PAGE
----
Investors in flower farms around Naivasha are threatening to relocate their business from the country due to poor infrastructure and insecurity.

File Photo Ethiopian Flower Farm BBC Photo
Some of the flower farms in the area have already started investing in Ethiopia, claiming that new farmers are enjoying favourable economic terms there.

As a result, panic has gripped workers at the multi-million shilling industry due to fears of massive lay offs after possible relocations and declining profits in the international market.

Sher Agencies, a leading world producer of rose flower, has already acquired a large tract of land in Ethiopia. The firm produces 600 million stems annually.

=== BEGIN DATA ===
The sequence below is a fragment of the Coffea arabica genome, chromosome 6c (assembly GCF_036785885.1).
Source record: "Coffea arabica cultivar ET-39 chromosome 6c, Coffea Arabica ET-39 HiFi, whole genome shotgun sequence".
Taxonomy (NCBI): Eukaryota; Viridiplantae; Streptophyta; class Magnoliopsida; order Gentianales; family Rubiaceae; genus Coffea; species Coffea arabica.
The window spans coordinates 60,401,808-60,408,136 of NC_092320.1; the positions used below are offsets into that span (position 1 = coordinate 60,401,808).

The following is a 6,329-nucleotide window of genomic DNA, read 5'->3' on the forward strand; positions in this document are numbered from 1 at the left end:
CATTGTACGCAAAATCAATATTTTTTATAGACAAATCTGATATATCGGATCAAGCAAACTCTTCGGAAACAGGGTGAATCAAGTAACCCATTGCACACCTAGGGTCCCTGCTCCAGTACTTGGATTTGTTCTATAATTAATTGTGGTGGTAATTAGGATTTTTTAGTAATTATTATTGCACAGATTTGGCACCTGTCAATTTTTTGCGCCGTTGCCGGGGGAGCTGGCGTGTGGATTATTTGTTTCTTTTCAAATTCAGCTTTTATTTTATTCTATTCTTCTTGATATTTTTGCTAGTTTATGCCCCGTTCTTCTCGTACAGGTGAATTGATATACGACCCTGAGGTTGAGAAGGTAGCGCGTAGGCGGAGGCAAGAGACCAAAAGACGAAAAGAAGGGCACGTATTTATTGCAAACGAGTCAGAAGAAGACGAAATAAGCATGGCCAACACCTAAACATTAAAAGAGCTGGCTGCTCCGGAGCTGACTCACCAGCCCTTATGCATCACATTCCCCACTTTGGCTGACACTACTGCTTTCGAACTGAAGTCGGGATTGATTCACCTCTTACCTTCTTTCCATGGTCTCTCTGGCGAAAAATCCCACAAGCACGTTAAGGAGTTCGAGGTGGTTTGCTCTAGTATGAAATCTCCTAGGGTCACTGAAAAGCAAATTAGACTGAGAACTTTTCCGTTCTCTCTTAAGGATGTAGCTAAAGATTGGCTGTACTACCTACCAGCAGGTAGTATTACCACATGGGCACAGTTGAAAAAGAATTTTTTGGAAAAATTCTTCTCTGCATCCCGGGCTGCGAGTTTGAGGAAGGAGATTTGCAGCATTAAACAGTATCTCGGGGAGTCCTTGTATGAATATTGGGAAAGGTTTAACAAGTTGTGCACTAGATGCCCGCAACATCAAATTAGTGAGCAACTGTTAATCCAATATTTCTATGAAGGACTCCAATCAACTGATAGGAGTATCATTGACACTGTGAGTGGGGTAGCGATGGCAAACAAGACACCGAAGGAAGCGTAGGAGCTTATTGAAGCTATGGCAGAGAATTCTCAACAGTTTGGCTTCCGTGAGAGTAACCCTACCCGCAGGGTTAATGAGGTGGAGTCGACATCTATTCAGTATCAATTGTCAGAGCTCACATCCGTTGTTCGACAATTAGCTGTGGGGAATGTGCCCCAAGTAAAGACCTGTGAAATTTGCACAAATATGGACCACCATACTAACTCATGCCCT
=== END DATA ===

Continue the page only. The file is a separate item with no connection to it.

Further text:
Better road network

According to Human Resource Manager Mr Martin Kamwaro, Ethiopia is offering them a 10-year tax holiday.

File Photo Ethiopian Flower Farm BBC Photo

"The country has better road network and has a well equipped security system," he said.

However, despite expanding their business to Ethiopia due to the conducive conditions, Sher Agencies has ruled out closing down their investment in Kenya.

Currently, Kenya is the leading producer of cut flowers to the European Union, supplying 31 per cent of the total export to the market. Until recently, the country’s horticultural industry was poised to overtake tea and tourism as the leading foreign exchange earner.

"Horticulture contributes 12.8 percent of the 24 per cent that Agriculture contributes to the Gross Domestic product (GDP)," says the secretary of the Workers Rights Watch, Edward Indimuli.

Poor infrastructure